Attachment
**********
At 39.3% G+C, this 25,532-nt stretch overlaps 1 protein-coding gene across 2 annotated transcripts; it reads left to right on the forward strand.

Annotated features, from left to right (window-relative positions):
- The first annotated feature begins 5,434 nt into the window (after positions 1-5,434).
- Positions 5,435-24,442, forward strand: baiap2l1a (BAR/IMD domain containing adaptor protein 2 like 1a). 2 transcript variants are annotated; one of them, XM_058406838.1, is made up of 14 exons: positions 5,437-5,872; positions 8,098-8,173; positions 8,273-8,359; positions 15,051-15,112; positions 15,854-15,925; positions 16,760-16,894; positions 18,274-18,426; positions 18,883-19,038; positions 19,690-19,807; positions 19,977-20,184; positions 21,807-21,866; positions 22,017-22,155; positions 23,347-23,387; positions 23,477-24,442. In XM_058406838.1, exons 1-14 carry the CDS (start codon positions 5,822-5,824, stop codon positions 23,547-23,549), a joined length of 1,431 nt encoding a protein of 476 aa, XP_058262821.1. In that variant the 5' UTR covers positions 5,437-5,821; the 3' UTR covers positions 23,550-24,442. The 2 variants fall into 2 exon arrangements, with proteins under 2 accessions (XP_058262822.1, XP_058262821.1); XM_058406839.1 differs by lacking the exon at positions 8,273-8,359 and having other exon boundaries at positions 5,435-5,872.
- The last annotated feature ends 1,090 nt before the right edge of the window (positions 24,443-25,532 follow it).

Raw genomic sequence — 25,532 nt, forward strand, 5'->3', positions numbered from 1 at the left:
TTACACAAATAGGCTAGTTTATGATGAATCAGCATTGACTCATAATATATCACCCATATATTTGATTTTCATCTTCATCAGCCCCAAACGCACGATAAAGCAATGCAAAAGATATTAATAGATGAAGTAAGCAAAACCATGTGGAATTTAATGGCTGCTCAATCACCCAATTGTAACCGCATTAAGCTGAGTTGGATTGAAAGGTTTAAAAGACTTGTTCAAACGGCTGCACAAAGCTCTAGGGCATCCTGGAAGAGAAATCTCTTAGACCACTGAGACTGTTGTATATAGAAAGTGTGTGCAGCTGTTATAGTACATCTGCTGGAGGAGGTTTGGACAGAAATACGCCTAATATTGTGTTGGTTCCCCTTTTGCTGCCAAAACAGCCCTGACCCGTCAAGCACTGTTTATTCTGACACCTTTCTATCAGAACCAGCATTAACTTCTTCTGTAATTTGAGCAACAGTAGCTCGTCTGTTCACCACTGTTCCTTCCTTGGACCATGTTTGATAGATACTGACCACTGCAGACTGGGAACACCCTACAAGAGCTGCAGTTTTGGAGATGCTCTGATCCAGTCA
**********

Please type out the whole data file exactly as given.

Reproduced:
At 39.3% G+C, this 25,532-nt stretch overlaps 1 protein-coding gene across 2 annotated transcripts; it reads left to right on the forward strand.

Annotated features, from left to right (window-relative positions):
- The first annotated feature begins 5,434 nt into the window (after positions 1-5,434).
- Positions 5,435-24,442, forward strand: baiap2l1a (BAR/IMD domain containing adaptor protein 2 like 1a). 2 transcript variants are annotated; one of them, XM_058406838.1, is made up of 14 exons: positions 5,437-5,872; positions 8,098-8,173; positions 8,273-8,359; positions 15,051-15,112; positions 15,854-15,925; positions 16,760-16,894; positions 18,274-18,426; positions 18,883-19,038; positions 19,690-19,807; positions 19,977-20,184; positions 21,807-21,866; positions 22,017-22,155; positions 23,347-23,387; positions 23,477-24,442. In XM_058406838.1, exons 1-14 carry the CDS (start codon positions 5,822-5,824, stop codon positions 23,547-23,549), a joined length of 1,431 nt encoding a protein of 476 aa, XP_058262821.1. In that variant the 5' UTR covers positions 5,437-5,821; the 3' UTR covers positions 23,550-24,442. The 2 variants fall into 2 exon arrangements, with proteins under 2 accessions (XP_058262822.1, XP_058262821.1); XM_058406839.1 differs by lacking the exon at positions 8,273-8,359 and having other exon boundaries at positions 5,435-5,872.
- The last annotated feature ends 1,090 nt before the right edge of the window (positions 24,443-25,532 follow it).

Raw genomic sequence — 25,532 nt, forward strand, 5'->3', positions numbered from 1 at the left:
TTACACAAATAGGCTAGTTTATGATGAATCAGCATTGACTCATAATATATCACCCATATATTTGATTTTCATCTTCATCAGCCCCAAACGCACGATAAAGCAATGCAAAAGATATTAATAGATGAAGTAAGCAAAACCATGTGGAATTTAATGGCTGCTCAATCACCCAATTGTAACCGCATTAAGCTGAGTTGGATTGAAAGGTTTAAAAGACTTGTTCAAACGGCTGCACAAAGCTCTAGGGCATCCTGGAAGAGAAATCTCTTAGACCACTGAGACTGTTGTATATAGAAAGTGTGTGCAGCTGTTATAGTACATCTGCTGGAGGAGGTTTGGACAGAAATACGCCTAATATTGTGTTGGTTCCCCTTTTGCTGCCAAAACAGCCCTGACCCGTCAAGCACTGTTTATTCTGACACCTTTCTATCAGAACCAGCATTAACTTCTTCTGTAATTTGAGCAACAGTAGCTCGTCTGTTCACCACTGTTCCTTCCTTGGACCATGTTTGATAGATACTGACCACTGCAGACTGGGAACACCCTACAAGAGCTGCAGTTTTGGAGATGCTCTGATCCAGTCA